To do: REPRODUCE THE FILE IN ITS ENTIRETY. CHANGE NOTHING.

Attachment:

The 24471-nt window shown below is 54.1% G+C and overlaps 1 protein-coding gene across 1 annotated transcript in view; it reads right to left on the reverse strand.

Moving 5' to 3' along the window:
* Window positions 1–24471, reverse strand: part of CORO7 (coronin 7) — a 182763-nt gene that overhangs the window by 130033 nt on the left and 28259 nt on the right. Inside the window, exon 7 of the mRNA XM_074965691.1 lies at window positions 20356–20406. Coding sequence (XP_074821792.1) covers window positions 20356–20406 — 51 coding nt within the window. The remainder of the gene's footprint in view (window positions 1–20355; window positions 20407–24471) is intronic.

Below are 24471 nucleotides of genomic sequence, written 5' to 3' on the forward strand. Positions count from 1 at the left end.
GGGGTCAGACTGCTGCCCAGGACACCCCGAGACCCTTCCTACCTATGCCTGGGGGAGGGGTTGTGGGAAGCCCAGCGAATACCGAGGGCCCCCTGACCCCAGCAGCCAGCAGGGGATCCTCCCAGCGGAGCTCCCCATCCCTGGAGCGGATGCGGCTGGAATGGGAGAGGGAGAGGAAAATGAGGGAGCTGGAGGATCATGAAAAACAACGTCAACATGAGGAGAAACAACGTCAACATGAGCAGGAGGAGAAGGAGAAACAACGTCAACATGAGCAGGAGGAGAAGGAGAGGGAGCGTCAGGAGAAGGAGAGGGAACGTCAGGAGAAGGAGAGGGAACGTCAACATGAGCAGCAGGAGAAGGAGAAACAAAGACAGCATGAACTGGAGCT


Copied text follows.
The 24471-nt window shown below is 54.1% G+C and overlaps 1 protein-coding gene across 1 annotated transcript in view; it reads right to left on the reverse strand.

Moving 5' to 3' along the window:
* Window positions 1–24471, reverse strand: part of CORO7 (coronin 7) — a 182763-nt gene that overhangs the window by 130033 nt on the left and 28259 nt on the right. Inside the window, exon 7 of the mRNA XM_074965691.1 lies at window positions 20356–20406. Coding sequence (XP_074821792.1) covers window positions 20356–20406 — 51 coding nt within the window. The remainder of the gene's footprint in view (window positions 1–20355; window positions 20407–24471) is intronic.

Below are 24471 nucleotides of genomic sequence, written 5' to 3' on the forward strand. Positions count from 1 at the left end.
GGGGTCAGACTGCTGCCCAGGACACCCCGAGACCCTTCCTACCTATGCCTGGGGGAGGGGTTGTGGGAAGCCCAGCGAATACCGAGGGCCCCCTGACCCCAGCAGCCAGCAGGGGATCCTCCCAGCGGAGCTCCCCATCCCTGGAGCGGATGCGGCTGGAATGGGAGAGGGAGAGGAAAATGAGGGAGCTGGAGGATCATGAAAAACAACGTCAACATGAGGAGAAACAACGTCAACATGAGCAGGAGGAGAAGGAGAAACAACGTCAACATGAGCAGGAGGAGAAGGAGAGGGAGCGTCAGGAGAAGGAGAGGGAACGTCAGGAGAAGGAGAGGGAACGTCAACATGAGCAGCAGGAGAAGGAGAAACAAAGACAGCATGAACTGGAGCT